Links

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ADS


You can download EH's Archaeological Monograph on 'The Neolithic Flint Mines of England' (1999) by Topping, Barger and Field, from the ADS website.
Rhiannon Posted by Rhiannon
12th December 2014ce

Ancient Craft


Ancient craft is dedicated to the archaeology of primitive crafts and technologies that encompass the three prehistoric ages: STONE; BRONZE and IRON. This includes working with materials such as stone (also known as "flintknapping"), wood, bone, horn, leather, metals and cloth (plant fibres, and wools).

Follow Ancient Craft on Facebook https://www.facebook.com/AncientCraftUK
Chance Posted by Chance
8th April 2014ce

Portable Antiquities Scheme Database


"The Scheme's database holds records of artefacts and coins found by the public, whilst pursuing a wide range of activities (the majority from metal detecting). We do not record details of objects found by archaeologists, and these data can be found within the local Historic Environment Office."

"The half a million objects recorded mark was reached on March 21st 2010."
Chance Posted by Chance
25th July 2012ce
Edited 25th July 2012ce

Early British Trackways, Moats, Mounds, Camps, and Sites


A Lecture given to the Woolhope Naturalists' Field Club, at Hereford, September, 1921, by Alfred Watkins

Download complete book in pdf format
Chance Posted by Chance
10th July 2010ce

Grave-mounds and their contents


Grave-mounds and their contents
a manual of archaeology, as exemplified in the burials of the Celtic, the Romano-British, and the Anglo-Saxon periods

by Llewellynn Frederick William Jewitt
Published in 1870, Groombridge (London)

Download the complete book in pdf format
Chance Posted by Chance
25th March 2010ce

Latest posts for England

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Trethevy Quoit (Dolmen / Quoit / Cromlech) — News

Greenstone platform found at Trethevy


An archaeological excavation at Trethevy Quoit near Darite has made an exciting discovery which means that our understanding of the prehistoric site will have to be reassessed.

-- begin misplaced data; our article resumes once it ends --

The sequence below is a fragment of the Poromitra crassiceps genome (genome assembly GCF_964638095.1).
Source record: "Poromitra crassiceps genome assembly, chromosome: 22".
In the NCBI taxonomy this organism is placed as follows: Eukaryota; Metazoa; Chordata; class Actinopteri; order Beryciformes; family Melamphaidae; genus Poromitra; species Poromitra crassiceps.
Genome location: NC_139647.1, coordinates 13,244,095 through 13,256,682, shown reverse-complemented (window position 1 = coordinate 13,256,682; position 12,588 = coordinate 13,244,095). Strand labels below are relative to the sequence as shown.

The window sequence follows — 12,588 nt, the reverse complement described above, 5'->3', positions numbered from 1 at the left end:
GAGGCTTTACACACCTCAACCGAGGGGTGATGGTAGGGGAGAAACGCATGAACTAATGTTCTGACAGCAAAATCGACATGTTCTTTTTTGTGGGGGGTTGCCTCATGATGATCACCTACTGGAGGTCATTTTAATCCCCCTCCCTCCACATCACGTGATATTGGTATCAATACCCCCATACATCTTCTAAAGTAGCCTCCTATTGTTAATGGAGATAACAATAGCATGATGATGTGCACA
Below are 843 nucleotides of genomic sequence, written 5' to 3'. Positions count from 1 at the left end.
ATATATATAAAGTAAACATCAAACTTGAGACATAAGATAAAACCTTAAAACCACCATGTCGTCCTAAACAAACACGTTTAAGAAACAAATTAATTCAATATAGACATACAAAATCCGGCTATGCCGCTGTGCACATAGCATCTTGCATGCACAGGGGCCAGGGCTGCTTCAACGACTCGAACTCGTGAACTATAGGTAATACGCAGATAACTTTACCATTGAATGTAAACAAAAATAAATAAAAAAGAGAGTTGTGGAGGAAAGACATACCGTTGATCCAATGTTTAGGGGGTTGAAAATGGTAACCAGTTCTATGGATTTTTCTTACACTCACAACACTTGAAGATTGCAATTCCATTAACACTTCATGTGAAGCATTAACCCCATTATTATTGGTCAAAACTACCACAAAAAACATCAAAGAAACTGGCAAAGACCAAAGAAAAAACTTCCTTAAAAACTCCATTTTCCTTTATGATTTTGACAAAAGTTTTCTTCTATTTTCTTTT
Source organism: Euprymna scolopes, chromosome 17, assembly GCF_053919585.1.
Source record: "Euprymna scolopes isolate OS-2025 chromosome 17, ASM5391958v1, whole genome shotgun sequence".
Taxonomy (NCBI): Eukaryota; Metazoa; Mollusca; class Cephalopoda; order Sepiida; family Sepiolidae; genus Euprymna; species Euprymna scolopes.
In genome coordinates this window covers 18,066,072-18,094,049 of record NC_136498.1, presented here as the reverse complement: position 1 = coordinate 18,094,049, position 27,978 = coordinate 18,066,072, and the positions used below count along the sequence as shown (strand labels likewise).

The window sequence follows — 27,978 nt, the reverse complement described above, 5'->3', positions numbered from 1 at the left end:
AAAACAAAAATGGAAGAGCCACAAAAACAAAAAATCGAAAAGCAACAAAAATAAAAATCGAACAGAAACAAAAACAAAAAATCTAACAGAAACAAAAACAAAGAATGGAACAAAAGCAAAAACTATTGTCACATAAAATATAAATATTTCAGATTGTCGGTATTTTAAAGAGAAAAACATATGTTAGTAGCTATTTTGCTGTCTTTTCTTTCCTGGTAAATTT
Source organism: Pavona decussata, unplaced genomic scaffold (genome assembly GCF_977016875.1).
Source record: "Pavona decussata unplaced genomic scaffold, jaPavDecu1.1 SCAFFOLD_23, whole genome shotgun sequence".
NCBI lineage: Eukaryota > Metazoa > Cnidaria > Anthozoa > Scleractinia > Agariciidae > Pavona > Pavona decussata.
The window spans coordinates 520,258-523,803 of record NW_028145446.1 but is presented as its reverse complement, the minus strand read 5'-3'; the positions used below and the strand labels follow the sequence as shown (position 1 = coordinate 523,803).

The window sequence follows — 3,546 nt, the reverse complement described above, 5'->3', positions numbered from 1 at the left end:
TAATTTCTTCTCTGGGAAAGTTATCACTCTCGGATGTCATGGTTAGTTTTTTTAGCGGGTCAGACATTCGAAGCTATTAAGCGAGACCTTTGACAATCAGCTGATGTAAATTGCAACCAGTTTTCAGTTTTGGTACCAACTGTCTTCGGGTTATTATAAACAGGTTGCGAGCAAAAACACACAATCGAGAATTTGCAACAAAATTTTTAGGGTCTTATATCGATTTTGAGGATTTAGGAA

Between 9th and 13th July, more than thirty volunteers took part in the dig, which was supervised by Andy Jones and Ryan Smith of the Cornwall Archaeological Unit.

A geophysical survey had been undertaken in the field around the monument earlier this year and recorded a number of below-ground anomalies, which were targeted through excavation.

The largest below-ground feature was positioned close to the Quoit itself and, on investigation, this was found to be a significant platform of greenstone. The material had been quarried locally and brought to the site. It was clearly an integral part of the monument.

http://www.cornwallheritagetrust.org/exciting-discovery-at-trethevy-quoit-archaeological-dig/
thesweetcheat Posted by thesweetcheat
15th July 2019ce

Stripple Stones (Circle henge) — Images (click to view fullsize)

<b>Stripple Stones</b>Posted by RoyReed Posted by RoyReed
3rd July 2019ce

Trippet Stones (Stone Circle) — Images

<b>Trippet Stones</b>Posted by RoyReed<b>Trippet Stones</b>Posted by RoyReed<b>Trippet Stones</b>Posted by RoyReed<b>Trippet Stones</b>Posted by RoyReed<b>Trippet Stones</b>Posted by RoyReed<b>Trippet Stones</b>Posted by RoyReed Posted by RoyReed
3rd July 2019ce

Stripple Stones (Circle henge) — Links

The Heritage Trust - The Cornish Collection: The Stripple Stones


Article on the re-erection of several of the fallen stones.
Posted by RoyReed
3rd July 2019ce

ReedDesign - 360° Panorama of the Stripple Stones


This is a link to a 360° panorama made from the centre of the circle in June 2019 after the re-erection of several of the fallen stones.
Posted by RoyReed
3rd July 2019ce